What Should You Do with Your Finances During COVID-19?

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A couple goes over their finances together

As the spread of the Coronavirus (COVID-19) continues, social distancing and stay-at-home orders in many parts of the country continue to impact life and the economy. We are experiencing an unprecedented time of anxiety and uncertainty. But now is not a time to panic. Like in other areas of life, uncertainty can be overcome with education and preparation. As you spend more time at home, hopefully staying safe, educate yourself and do what you can to take control of your finances.

The realities of the COVID-19 impact on the economy

In recent weeks, unemployment has skyrocketed at historic rates. Millions of people have been laid off (more than 10 million Americans filed for unemployment in March). The stock market has been volatile as investors try to predict the fallout of the virus and its impact on the economy. Even those who remain employed could see a reduction of hours and income in the coming weeks and months. These are scary times, to be sure, but there are a few things you can do to prepare and make sure your finances are in order.

1. Ask for help

At Merrick Bank, we're here to help. You can learn more about what we're doing for those affected by COVID-19 here

If you have been laid off or your income has been reduced in recent weeks, there are a few ways you can find relief. First, the federal government has just approved a stimulus package that includes sending money to most Americans. If you haven't already received the money, it should arrive in the next couple of weeks. Look into unemployment benefits or find reputable employers seeking extra help due to high demand as a result of the Coronavirus.

2. Budget your money

Now is also the perfect time to take a long look at your finances. With more time at home, you can find out exactly how you’ve been spending your money, then make adjustments that will allow you to put more of your income into savings. Use the extra time to finally create and live by a budget. Compare your income to your expenses, categorize your purchases, and make goals that will limit your spending for each category type. Your budget is something you can take pride in. Living within your means and according to your budget can empower you during difficult economic times.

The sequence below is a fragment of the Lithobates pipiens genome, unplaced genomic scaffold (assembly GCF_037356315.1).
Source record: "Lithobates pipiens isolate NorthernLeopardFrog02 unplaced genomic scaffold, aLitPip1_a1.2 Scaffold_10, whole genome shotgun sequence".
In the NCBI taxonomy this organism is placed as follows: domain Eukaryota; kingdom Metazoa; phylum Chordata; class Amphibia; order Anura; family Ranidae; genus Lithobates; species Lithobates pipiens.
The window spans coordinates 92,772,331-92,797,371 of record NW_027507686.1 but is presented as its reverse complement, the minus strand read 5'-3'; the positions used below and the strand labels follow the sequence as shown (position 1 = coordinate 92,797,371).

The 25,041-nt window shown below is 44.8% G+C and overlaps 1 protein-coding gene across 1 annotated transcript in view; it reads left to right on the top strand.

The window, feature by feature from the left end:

3. Start saving money

If you're able to do so, now could also be a good time to set aside funds and build up your savings account. While social distancing, you may have limited entertainment choices. And you’re probably eating at home more too, which can save you a lot of money. Use this time to build good savings habits and put some extra money away for an emergency, in case your income is affected or you have an unexpected medical expense. Consider putting some money in a safe, high-yield savings account to help you earn more interest and keep your savings separate from your other funds. 

4. Pay down your debt

Paying off debt brings peace of mind, and in times of economic downturn, it can free up extra cash in case of emergency. You should pay down debt, but only if you’re financially able. Of course, you need to account for your necessities of life first. Make sure you have enough money to pay for food, shelter, transportation, and utilities for the foreseeable future. Don’t forget to make minimum payments on your existing debts, and if you’re comfortably able, start chipping away at what’s left.

A couple goes over their finances together

5. Invest in yourself

Whether or not your income has been affected, now is a great time to look for ways to bring in extra money. Right now, that might mean investing in yourself and your education. Take advantage of the extra time you have at home to learn new skills or look into educational opportunities that are within your means. It might also mean picking up extra jobs or extra projects at work that will bring in extra income, while still keeping you safe. If your income or job has not been impacted, look at the present situation as an opportunity to further your worth to your employer.

6. Avoid scams

Unfortunately, the current pandemic has given rise to more than a few scammers, who are using their extra time at home to prey on people’s fears. The FCC is warning consumers against falling victim to scams offering virus cures, scam health insurance, and free home testing kits for the Coronavirus, to name a few. These scams can come via email, text message, or phone call. Be wary of these types of messages, and always safeguard your personal and financial information. 

Our Final Thoughts

Now is a time of preparation, not panic. Do what you can to control your finances, educate yourselves about the realities of the economy and its potential impact on you. And adjust your spending and savings behaviors accordingly. A little preparation now can bring peace of mind, even in uncertain economic times.

Learn More: 

Our Top Ten Tips to Pay Down Debt

6 Ways to Track Your Monthly Expenses

5 Ways to Avoid Unnecessary Spending